Next, it was time to explore a new ingredient.  As a recovering omnivore, I find that I still have a hankering for dishes using pork shoulder, such as pulled pork sandwiches and carnitas tacos and burritos.  A few weeks ago I found a packaged item that intrigued me at Whole Foods: Bar-B-Que Jackfruit, from Upton Foods.  I had bought it then, because I had seen on Facebook a homemade version of jackfruit, prepared as pulled pork sandwiches.  A friend of mine from Jamaica had posted the article.  Starting with raw jackfruit was labor-intensive, so I was curious to see if the packed version was adequate.

After exploring Upton’s website for recipes, I had some ideas, so I made up my own concoction.    I sautéed chopped onion and garlic scapes (regular garlic will work fine) in olive oil, salt and pepper, until tender.  Then I chopped up the greens of two scallions, and I added them to the onions and garlic, after moving them to a separate bowl.

I opened the package of Bar-B-Que Jackfruit, pulled out half of the contents, and sautéed in the remaining olive oil for 10 minutes.  As the skillet dried out, I added water a couple of times, which helped soften the jackfruit so it could be shredded, and it made the result more tender, to resemble the texture of pulled pork when pulled apart with a fork.  The result was very appealing in taste and looks:

Last (as usual) was the wine selection.  The sweet and sour nature of the sauce, and the unusual meat-like texture of the fruit was a real challenge, so my choices covered almost all the bases.  First was a Grenache Gris white grape, from Utah, of all places!  Why not?  After all, what precedents do we have for this dish?  Verdict: quite good.

Next, I tried the Vermentino di Sardegna, which went so well with my pasta dish earlier in the week.  Unfortunately, a short taste from my glass was enough to conclude: Blah!!  Not even close!

Finally, Jeff at Farfalle in Concord had raved about Pecchenino, a Dolcetto from Dogliani, so I figured that would be a long shot as a red wine to try.  Result:  BINGO!  Perfetto.

Overall, the meal was a success, and I learned a bunch about new food, grapes, and compatibility of flavors.  Ersatz pulled pork sandwiches with Barbara’s pickles on a grilled hamburger rolls or Ciabatta is next!

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June Dinner for Friends

Friday night I went into Boston for a late visit to Eataly.  I’ve been looking forward to visiting the store again.  They have excellent fresh produce and fish, and a superb array of specialties in jars and pasta in packages.  I came home with a fine selection, but limited quantities, since I might be cooking just for me for the next two days.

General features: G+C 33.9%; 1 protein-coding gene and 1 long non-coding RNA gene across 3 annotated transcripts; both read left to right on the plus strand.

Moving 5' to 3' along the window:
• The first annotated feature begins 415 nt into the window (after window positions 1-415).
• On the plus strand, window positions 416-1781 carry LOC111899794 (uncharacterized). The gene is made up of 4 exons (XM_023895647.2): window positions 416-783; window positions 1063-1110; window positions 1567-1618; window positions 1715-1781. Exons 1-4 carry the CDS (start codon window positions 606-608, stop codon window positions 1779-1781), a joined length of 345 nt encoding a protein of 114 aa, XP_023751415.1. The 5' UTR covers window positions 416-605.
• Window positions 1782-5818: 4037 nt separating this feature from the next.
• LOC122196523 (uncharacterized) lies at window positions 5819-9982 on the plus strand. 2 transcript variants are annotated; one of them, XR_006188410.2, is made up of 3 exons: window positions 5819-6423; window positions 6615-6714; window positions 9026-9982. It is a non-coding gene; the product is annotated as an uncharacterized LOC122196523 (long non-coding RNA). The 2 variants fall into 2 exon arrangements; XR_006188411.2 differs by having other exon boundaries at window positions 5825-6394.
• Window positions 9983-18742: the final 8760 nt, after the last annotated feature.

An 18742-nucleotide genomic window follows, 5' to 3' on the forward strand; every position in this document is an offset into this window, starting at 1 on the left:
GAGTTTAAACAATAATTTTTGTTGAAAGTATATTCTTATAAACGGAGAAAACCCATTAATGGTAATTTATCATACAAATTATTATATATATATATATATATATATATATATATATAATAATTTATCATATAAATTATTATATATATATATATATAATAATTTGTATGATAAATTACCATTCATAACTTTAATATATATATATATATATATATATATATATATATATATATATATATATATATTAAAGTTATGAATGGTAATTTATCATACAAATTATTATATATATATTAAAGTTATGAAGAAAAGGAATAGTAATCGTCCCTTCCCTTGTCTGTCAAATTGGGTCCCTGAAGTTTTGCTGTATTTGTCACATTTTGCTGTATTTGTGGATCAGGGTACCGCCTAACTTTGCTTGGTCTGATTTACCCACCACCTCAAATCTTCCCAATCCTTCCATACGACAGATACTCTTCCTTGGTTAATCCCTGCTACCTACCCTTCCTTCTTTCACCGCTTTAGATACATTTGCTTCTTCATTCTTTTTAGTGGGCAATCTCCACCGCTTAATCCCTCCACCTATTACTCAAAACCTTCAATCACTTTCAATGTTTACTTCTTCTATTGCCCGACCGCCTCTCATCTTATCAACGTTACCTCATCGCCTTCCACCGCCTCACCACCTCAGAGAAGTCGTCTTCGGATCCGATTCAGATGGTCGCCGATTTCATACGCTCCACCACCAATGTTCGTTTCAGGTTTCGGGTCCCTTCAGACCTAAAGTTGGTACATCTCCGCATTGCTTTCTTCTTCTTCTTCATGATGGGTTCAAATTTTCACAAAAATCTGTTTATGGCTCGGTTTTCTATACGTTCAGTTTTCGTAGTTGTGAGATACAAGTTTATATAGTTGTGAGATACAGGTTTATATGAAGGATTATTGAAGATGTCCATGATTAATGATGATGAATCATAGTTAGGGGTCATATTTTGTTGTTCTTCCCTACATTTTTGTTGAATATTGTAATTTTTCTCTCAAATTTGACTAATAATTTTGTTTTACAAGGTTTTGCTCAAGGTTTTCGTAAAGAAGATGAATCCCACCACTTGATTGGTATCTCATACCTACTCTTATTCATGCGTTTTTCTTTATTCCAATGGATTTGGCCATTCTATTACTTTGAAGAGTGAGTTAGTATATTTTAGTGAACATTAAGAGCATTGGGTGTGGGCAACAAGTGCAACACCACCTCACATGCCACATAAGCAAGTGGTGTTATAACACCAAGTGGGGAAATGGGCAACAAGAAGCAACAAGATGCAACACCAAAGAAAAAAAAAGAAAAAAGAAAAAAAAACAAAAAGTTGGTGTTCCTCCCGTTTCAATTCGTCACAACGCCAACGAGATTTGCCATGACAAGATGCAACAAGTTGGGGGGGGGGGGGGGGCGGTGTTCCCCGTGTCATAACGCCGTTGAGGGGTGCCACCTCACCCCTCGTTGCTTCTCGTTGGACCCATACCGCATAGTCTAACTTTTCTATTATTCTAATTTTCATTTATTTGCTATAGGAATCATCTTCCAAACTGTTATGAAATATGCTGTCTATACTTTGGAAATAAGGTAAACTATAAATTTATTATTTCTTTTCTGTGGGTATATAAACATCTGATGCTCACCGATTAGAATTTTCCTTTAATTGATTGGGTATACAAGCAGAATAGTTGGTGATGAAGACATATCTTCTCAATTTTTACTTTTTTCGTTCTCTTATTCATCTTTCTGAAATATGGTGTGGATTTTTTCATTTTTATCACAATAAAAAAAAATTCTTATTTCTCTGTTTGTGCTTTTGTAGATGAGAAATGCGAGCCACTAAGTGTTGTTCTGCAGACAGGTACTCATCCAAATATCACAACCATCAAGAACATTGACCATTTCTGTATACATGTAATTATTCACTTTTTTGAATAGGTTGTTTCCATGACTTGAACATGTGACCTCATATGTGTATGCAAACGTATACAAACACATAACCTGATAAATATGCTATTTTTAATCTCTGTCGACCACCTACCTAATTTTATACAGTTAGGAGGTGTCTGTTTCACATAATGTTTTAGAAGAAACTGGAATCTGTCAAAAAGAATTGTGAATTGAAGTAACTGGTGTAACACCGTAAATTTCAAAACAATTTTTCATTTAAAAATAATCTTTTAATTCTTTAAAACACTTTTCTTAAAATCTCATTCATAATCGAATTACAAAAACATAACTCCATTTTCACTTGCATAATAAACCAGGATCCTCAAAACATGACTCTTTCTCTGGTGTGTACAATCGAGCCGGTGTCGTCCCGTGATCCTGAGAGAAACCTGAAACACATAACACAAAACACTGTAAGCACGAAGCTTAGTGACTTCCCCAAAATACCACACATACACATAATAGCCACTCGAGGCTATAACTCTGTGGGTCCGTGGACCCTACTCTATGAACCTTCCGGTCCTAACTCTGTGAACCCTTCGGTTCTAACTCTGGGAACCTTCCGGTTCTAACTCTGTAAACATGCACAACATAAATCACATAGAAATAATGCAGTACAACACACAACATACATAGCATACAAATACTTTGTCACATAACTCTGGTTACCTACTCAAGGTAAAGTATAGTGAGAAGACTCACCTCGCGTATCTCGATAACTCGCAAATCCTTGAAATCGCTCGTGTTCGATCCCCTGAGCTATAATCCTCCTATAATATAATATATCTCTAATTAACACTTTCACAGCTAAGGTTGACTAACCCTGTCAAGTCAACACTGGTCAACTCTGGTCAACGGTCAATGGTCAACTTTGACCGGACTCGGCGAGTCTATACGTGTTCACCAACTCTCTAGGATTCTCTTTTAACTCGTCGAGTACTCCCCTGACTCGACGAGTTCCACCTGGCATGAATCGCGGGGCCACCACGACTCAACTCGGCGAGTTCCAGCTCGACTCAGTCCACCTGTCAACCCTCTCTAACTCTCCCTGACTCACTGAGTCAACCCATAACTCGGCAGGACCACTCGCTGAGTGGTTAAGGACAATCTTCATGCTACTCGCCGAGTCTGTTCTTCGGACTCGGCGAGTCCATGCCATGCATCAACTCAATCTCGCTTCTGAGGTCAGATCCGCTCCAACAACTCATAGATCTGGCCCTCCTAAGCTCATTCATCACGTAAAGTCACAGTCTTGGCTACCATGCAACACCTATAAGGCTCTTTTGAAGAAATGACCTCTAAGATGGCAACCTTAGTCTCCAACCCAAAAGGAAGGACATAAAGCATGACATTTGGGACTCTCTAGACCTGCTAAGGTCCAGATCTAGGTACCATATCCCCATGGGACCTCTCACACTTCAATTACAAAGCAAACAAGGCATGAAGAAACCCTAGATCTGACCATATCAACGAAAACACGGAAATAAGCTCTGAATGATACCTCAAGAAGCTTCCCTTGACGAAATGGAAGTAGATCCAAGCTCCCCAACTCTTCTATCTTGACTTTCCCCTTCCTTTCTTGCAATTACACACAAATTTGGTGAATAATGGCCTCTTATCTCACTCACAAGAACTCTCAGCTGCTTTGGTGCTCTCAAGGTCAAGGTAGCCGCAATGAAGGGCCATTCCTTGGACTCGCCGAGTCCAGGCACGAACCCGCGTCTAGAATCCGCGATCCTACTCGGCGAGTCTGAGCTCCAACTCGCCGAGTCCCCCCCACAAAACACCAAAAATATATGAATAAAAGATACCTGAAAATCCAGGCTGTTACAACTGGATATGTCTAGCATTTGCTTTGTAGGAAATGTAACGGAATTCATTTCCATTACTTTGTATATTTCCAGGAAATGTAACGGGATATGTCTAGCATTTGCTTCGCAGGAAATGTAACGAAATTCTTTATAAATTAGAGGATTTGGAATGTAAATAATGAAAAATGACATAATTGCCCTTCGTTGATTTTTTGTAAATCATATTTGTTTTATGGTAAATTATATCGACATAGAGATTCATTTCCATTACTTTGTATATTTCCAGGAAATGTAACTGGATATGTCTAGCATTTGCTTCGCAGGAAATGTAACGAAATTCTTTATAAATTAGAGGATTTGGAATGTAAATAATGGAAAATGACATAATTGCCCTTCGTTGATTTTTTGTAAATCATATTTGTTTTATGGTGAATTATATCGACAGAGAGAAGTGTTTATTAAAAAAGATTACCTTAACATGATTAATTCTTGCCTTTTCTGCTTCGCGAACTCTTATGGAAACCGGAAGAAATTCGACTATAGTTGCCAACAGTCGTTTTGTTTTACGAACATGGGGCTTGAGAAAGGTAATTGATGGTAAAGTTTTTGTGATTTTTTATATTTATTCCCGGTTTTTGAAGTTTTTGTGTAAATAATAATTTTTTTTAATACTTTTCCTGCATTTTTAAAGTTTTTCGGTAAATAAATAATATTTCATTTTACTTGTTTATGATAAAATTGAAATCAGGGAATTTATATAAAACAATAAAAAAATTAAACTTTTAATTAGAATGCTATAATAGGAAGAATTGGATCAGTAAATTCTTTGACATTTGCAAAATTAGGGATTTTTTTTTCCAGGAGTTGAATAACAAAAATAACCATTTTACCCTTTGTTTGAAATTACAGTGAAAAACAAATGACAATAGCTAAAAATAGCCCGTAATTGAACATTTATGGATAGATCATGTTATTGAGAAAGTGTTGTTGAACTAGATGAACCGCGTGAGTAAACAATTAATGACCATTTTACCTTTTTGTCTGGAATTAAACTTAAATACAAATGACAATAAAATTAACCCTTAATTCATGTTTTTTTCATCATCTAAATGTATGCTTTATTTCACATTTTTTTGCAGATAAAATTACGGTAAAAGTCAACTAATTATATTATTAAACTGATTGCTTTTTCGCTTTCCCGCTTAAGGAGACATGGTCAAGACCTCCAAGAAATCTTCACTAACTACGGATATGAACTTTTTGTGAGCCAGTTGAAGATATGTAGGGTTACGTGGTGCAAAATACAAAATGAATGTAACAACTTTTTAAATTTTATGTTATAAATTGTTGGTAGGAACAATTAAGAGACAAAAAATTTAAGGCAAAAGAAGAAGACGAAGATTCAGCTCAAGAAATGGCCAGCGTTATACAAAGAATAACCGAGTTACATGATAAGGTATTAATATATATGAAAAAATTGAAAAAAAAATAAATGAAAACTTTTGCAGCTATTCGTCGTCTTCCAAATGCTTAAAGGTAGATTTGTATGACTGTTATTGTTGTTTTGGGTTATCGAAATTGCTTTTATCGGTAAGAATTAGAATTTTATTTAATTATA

Fortunately, it turned out that our friends, Laura and Molly, could come for dinner, so I had a grand time yesterday afternoon preparing and serving dinner when they arrived.  Here is the menu, plus a few of the best photos.  A full slide show is to be found at the end of this post.

Here is a one-minutes slideshow of the whole story:

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Letter to the Winemaker, Bryan Harrington: Greek Dinner with a 2011 Harrington Charbono

Dear Bryan,

One of the hazards of making great wines is that your delighted customers are prone to writing to you with the consumption of each miraculous bottle.

Such was my experience tonight with 2011 Charbono.  This is just the second night this summer I can be alone at home after parking my wife comfortably at our summer home. She loves the beach, but I don’t.

When on my own, I love cooking the way I like best, without constraints (“not so much olive, too much salt, no Aleppo pepper, serve everything hot, I don’t like beets or vinegar”).  So dinner tonight was pan-fried Halloumi cheese with beets and red wine vinegar plus Lucque olives, a baked Greek vegetable dish (Briami), toasted flatbread, and the Charbono.

I was transported.  The match was perfect, and the fruit in the wine was so alive, it seemed as if it were still fermenting.  I loved it all. Here are the photos.

Thanks again.

dgourmac

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Rampant Eclecticism — for Lunch

Flavorful ingredients, no matter how disparate, can make for an excellent meal, if you are creative…and lucky.

Today’s lunch is a case in point.  The origins of this meal can be attributed to such distant places as Greece (leftover Briami — baked vegetables), Cyprus (Halloumi cheese), Japan (Shishito peppers), and the Punjab region in Central Asia (recipe used for Urad Dal – split black lentils).  Naturally, an Italian wine brought things all together — Aliseo, from the Amalfi Coast.

Now I know you are thinking: how in the world does he come up with such a cockamamie group of ingredients?  The answer is: one at a time.  Two days ago I found a small jar of Urad Dal in a cabinet above the refrigerator.  At the time, I was getting a rarely-used coffee grinder down for a meeting Barbara had planned with friends.  I had cooked this Dal before, and it takes nicely to sautéeing, so I was thinking of how to combine it with something.  Then, yesterday I went to Whole Foods and bought a new brand of Halloumi (Aphrodite – how could anyone pass up a cheese selected by Will Studd?), as well as a small package of Shishito peppers (my go-to frying peppers when I can’t find Padron peppers).

Of course, there are usually plenty of leftovers to choose from as well, such as the Greek vegetables, and some Jacob’s cattle beans, which I had cooked yesterday, and which always go nicely with legumes.  The meal was easy:

  • prepare the Dal, per recipe below
  • sautée a few slices of halloumi
  • sautée the Shishitos, and sprinkle them with sea salt
  • heat up the leftover vegetables in the remaining heat of the sautée pan
  • plate, pour,  and serve